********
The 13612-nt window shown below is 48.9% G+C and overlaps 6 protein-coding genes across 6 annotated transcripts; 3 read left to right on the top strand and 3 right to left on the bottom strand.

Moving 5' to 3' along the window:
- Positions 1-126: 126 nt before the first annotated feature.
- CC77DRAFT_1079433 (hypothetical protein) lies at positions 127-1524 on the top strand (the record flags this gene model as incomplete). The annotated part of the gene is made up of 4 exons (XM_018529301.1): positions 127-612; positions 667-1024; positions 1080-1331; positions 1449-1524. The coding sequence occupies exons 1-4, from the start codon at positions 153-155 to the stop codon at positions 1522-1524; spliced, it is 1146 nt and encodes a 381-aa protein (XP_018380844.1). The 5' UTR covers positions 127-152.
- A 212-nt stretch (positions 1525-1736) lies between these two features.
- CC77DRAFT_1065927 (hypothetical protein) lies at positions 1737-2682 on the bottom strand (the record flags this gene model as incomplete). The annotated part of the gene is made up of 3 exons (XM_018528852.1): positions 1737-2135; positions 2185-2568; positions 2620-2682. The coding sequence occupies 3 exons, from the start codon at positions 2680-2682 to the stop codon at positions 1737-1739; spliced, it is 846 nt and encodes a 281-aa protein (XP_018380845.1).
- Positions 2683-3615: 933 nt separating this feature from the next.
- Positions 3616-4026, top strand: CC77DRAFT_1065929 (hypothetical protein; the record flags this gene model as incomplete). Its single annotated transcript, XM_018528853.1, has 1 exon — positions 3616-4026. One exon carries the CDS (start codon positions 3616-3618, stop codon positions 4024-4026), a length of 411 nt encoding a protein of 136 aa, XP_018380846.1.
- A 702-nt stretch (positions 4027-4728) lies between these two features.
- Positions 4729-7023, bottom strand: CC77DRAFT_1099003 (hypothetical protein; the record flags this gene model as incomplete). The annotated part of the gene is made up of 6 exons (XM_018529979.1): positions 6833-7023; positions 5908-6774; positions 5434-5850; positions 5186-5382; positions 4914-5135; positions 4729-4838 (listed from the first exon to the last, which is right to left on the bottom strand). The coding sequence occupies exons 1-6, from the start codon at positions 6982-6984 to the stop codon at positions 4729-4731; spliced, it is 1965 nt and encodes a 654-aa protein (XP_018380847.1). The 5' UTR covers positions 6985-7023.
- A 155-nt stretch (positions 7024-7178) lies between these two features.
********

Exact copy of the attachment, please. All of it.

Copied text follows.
The 13612-nt window shown below is 48.9% G+C and overlaps 6 protein-coding genes across 6 annotated transcripts; 3 read left to right on the top strand and 3 right to left on the bottom strand.

Moving 5' to 3' along the window:
- Positions 1-126: 126 nt before the first annotated feature.
- CC77DRAFT_1079433 (hypothetical protein) lies at positions 127-1524 on the top strand (the record flags this gene model as incomplete). The annotated part of the gene is made up of 4 exons (XM_018529301.1): positions 127-612; positions 667-1024; positions 1080-1331; positions 1449-1524. The coding sequence occupies exons 1-4, from the start codon at positions 153-155 to the stop codon at positions 1522-1524; spliced, it is 1146 nt and encodes a 381-aa protein (XP_018380844.1). The 5' UTR covers positions 127-152.
- A 212-nt stretch (positions 1525-1736) lies between these two features.
- CC77DRAFT_1065927 (hypothetical protein) lies at positions 1737-2682 on the bottom strand (the record flags this gene model as incomplete). The annotated part of the gene is made up of 3 exons (XM_018528852.1): positions 1737-2135; positions 2185-2568; positions 2620-2682. The coding sequence occupies 3 exons, from the start codon at positions 2680-2682 to the stop codon at positions 1737-1739; spliced, it is 846 nt and encodes a 281-aa protein (XP_018380845.1).
- Positions 2683-3615: 933 nt separating this feature from the next.
- Positions 3616-4026, top strand: CC77DRAFT_1065929 (hypothetical protein; the record flags this gene model as incomplete). Its single annotated transcript, XM_018528853.1, has 1 exon — positions 3616-4026. One exon carries the CDS (start codon positions 3616-3618, stop codon positions 4024-4026), a length of 411 nt encoding a protein of 136 aa, XP_018380846.1.
- A 702-nt stretch (positions 4027-4728) lies between these two features.
- Positions 4729-7023, bottom strand: CC77DRAFT_1099003 (hypothetical protein; the record flags this gene model as incomplete). The annotated part of the gene is made up of 6 exons (XM_018529979.1): positions 6833-7023; positions 5908-6774; positions 5434-5850; positions 5186-5382; positions 4914-5135; positions 4729-4838 (listed from the first exon to the last, which is right to left on the bottom strand). The coding sequence occupies exons 1-6, from the start codon at positions 6982-6984 to the stop codon at positions 4729-4731; spliced, it is 1965 nt and encodes a 654-aa protein (XP_018380847.1). The 5' UTR covers positions 6985-7023.
- A 155-nt stretch (positions 7024-7178) lies between these two features.